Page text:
Originally Posted by tony_B_wi
I had seen dri-core at HD but the cost is going to add roughly $1000 to the rooms. I suppose that is insignificant compared to the cost of water or mold damages (not that I expect any).
And that's how I justified spending the extra money. I am paranoid about mold; even if it's not the toxic stuff, it smells.
Here's two horror stories--
A college buddy up in Milwaukee has had an issue in the summer with his basement floor getting wet. The house is a post-war bungalow, with a basement rec room that was done in the 60s. He called me a couple of weeks ago saying that the floor tiles felt soggy and squished when he stepped on them. Well, to make the story short, he now has an asbestos abatement problem with his loose floor tiles.
Story two-- our neighborhood is new. The neighborhood was built with separate drainage systems for sewer and storm. Houses were also built with backflow prevention so that storm runoof/sewer can't back up into basements. Our next door neighbors were having a relative (brother-in-law GC) finish their basement. He had unplugged the French drain sump pump (one of two outlets in our basements) and neglected to re-plug it. After a pretty good summer storm, they had six inches
of standing water in their freshly drywalled basement.
Of course, Dricore (or similar) isn't going to solve those problems-- I just thought I'd share some basement-water horror stories.
With Dricore, you can put carpeting/pad right over the top of it-- no additional underlayment needed. The manufacturer claims that the plastic is strong enough that you could even put a piano on the floor-- and they recommend that interior walls be built over the top of the floor. I haven't seen any deflection.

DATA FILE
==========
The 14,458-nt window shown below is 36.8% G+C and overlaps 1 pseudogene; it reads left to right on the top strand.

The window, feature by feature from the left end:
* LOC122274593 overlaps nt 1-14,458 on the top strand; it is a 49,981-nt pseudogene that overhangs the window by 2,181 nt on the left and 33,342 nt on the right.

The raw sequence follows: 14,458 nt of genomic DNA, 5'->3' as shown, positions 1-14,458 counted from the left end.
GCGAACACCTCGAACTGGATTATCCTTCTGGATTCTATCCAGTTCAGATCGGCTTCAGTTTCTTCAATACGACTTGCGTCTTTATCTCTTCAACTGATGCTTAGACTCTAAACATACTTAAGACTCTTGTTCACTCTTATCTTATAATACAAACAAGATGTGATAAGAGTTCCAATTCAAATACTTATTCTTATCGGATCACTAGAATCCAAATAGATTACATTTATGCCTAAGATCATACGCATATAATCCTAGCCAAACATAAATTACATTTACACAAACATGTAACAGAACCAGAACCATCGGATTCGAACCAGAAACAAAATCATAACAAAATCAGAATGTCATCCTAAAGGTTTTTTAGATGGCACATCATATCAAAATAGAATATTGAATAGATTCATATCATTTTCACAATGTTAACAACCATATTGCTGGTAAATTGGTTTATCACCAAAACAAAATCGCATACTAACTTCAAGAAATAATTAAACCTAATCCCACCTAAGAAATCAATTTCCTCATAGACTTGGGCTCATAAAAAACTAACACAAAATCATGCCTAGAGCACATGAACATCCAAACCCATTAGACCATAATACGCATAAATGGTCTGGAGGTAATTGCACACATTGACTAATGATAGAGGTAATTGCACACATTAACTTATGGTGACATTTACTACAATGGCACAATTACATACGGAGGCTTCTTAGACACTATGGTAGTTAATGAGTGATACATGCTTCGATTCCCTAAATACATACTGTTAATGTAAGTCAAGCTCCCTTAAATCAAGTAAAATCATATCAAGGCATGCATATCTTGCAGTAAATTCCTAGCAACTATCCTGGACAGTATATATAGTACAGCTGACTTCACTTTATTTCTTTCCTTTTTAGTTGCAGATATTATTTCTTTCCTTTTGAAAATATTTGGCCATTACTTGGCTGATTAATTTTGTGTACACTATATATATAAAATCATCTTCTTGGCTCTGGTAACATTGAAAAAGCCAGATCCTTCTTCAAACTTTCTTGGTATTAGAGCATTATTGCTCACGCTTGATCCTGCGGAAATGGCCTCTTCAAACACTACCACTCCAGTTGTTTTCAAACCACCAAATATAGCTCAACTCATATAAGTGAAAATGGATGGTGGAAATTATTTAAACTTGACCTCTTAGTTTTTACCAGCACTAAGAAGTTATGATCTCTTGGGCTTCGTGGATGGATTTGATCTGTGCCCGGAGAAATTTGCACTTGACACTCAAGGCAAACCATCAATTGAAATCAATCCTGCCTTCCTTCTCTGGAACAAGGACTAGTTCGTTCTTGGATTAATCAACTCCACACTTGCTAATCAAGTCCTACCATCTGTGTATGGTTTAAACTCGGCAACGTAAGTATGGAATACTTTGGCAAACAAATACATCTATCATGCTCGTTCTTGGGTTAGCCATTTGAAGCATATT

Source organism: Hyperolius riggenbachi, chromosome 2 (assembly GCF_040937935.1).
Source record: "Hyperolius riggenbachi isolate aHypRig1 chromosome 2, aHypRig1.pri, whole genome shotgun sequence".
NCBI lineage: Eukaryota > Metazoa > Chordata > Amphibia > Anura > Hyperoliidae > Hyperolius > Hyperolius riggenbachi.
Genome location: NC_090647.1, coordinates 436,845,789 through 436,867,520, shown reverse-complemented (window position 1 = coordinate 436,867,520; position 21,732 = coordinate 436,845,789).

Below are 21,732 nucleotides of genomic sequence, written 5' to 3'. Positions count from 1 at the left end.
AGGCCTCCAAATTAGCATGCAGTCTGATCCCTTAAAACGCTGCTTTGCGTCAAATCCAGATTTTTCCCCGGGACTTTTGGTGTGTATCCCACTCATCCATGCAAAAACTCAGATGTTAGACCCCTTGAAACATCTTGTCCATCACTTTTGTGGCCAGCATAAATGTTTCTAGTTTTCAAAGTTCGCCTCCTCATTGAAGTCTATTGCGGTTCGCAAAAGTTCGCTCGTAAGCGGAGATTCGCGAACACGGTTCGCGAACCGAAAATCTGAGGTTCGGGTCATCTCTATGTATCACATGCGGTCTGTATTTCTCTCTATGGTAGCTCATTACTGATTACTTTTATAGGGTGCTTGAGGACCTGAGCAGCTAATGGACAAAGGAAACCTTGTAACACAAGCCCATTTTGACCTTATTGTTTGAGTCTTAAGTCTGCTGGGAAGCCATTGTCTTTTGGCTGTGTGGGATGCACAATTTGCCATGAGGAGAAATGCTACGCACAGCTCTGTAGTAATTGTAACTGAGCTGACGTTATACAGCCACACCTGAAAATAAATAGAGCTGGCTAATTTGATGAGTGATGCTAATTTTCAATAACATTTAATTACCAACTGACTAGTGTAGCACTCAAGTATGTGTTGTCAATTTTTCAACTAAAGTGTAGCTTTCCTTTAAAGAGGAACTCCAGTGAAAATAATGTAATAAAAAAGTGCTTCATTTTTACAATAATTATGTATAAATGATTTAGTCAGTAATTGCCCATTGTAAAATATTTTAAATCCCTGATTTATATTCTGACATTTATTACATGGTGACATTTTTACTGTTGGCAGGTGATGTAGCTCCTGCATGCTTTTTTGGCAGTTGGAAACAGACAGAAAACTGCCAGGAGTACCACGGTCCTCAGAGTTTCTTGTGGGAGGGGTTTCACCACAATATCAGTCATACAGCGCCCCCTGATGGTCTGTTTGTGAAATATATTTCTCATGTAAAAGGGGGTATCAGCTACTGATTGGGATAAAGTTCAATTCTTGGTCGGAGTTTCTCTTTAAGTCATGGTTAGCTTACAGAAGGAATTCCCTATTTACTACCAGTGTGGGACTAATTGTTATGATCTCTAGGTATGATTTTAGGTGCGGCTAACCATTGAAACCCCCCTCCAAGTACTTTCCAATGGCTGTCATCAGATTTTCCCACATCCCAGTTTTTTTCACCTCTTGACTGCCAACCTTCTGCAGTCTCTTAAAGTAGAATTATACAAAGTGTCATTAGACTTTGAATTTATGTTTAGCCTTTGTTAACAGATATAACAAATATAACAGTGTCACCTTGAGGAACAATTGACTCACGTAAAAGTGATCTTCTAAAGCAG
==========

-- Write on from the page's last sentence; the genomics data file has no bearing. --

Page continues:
Before I put Dricore down, I painted the floor with Drylock (if you do this, make sure you get the stuff that can be used on floors).
Originally Posted by tony_B_wi
Did you put up any vapor barrier? None of the GC's I spoke with thought it necessary...
One of my wife's sisters and her husband live outside of Mukwanago. Their GC told them the same thing about eight years ago. Their basement reeks of mold. With a vapor barrier, don't put it against the concrete; you want the barrier on the side of the insulation facing the room (i.e., inside).
For my exterior walls, I framed standard 2x4 walls ap. 1-2 inches away from the concrete walls, insulating them with vapor barrier-backed insulation, with the vapor barrier facing the inside of the room. Pics are available on my Media Room website
I also used a mold-resistant drywall for my walls. It has a specially-treated core and uses fiberglass instead of a paper backing. It's also about twice as heavy as regular drywall and it's more difficult to get a good drywall screw dimple in it without popping the hole. It was also a couple of bucks a sheet more expensive than regular drywall. (I also gladly paid extra to have the Menards delivery guys take it down to the basement for me.)
I've heard that the best thing to do in insulating an already-built raw basement is to start by gluing an inch of extruded (not expanded) polystyrene directly to concrete walls and then building insulated 2x4 walls inside the polystyrene. And that the absolute best way to insulate a basement is by insulate it from the outside with extruded polystyrene before the basement is back-filled.